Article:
The Divine Creative Process of Michelangelo

Updated: Oct 8, 2018

Tour de force drawings exhibition at The Met

“Archers Shooting at a Herm,” 1530–33 by Michelangelo Buonarroti (Italian, Caprese 1475–1564 Rome). Drawing, red chalk. 8 5/8 inches by 12 11/16 inches. (ROYAL COLLECTION TRUST/HER MAJESTY QUEEN ELIZABETH II 2017)

NEW YORK—Michelangelo consigned most of his drawings to the fire. Those were his rough sketches, his fleeting thoughts, perhaps. The few drawings that survived, his contemporaries described as “echoes of the divine.” These were highly prized, even during his lifetime, as they revealed the creative process of “Il Divino” (the Divine One). The Renaissance master, who uplifted the role of the artist, curated his legacy carefully—a legacy that continues to unfold.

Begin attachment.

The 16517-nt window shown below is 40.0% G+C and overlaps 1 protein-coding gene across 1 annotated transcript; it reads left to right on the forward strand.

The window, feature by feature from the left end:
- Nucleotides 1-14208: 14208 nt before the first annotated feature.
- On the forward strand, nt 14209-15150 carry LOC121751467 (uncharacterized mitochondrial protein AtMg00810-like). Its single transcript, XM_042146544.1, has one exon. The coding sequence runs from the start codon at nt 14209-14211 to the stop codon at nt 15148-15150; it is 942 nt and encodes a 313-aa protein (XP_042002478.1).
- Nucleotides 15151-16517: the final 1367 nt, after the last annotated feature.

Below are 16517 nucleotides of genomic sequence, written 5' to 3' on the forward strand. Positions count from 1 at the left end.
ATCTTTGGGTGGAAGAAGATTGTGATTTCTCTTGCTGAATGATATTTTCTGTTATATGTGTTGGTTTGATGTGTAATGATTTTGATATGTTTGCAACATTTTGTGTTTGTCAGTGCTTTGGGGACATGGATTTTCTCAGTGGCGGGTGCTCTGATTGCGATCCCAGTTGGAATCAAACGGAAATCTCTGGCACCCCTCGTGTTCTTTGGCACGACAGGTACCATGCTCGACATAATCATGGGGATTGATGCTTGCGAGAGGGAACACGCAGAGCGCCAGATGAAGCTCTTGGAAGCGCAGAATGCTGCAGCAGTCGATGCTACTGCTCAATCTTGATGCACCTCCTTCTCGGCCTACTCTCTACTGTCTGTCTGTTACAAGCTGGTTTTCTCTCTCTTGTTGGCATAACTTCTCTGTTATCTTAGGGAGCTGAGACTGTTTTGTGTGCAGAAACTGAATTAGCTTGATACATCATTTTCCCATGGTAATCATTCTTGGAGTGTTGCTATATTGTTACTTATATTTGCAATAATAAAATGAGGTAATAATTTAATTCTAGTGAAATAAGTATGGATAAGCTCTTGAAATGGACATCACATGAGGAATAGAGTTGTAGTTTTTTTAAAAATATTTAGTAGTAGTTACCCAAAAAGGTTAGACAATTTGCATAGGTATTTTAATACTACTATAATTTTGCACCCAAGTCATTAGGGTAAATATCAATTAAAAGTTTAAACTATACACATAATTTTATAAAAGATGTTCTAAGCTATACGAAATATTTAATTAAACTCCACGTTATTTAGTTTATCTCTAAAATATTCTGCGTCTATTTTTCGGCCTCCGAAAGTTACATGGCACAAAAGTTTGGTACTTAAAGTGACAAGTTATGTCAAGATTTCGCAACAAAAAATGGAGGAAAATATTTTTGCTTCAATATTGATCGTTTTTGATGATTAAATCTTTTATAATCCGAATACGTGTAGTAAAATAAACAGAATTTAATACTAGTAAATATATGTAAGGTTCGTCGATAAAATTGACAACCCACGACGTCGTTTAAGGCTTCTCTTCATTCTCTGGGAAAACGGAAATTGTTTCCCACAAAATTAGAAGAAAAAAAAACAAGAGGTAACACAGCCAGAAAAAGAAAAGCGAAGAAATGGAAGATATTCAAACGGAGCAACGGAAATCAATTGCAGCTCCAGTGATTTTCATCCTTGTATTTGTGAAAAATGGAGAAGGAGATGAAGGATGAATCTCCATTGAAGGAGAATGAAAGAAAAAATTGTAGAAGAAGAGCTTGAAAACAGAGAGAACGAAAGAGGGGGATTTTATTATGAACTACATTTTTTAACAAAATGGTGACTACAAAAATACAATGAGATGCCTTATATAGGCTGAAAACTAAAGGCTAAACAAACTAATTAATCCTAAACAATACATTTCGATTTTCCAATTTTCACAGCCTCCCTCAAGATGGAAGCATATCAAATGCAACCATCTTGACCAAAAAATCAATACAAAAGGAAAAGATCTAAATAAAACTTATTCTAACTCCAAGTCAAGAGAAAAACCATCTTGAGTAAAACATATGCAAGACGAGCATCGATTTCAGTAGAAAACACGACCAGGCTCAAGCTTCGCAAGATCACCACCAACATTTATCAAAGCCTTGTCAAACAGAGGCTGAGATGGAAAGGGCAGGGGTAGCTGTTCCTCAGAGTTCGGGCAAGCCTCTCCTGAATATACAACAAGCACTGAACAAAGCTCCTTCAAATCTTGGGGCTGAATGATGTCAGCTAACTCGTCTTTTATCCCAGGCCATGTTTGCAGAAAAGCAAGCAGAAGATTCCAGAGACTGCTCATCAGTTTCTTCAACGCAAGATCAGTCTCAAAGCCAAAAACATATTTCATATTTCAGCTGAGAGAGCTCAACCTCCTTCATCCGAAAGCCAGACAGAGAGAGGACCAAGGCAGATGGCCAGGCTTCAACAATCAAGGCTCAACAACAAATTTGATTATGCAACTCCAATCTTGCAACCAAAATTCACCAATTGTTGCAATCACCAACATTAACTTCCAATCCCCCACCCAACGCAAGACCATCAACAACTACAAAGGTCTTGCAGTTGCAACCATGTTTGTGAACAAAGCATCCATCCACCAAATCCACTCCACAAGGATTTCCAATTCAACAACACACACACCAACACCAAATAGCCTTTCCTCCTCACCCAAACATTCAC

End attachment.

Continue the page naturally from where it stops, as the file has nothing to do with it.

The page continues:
Michelangelo was publicly praised as “the Divine One” as early as the age of 31 in an epic poem, and then throughout his lifetime. The accolade remains as true as ever, reaffirmed today with the title of The Metropolitan Museum of Art’s unprecedented exhibition “Michelangelo: Divine Draftsman and Designer.”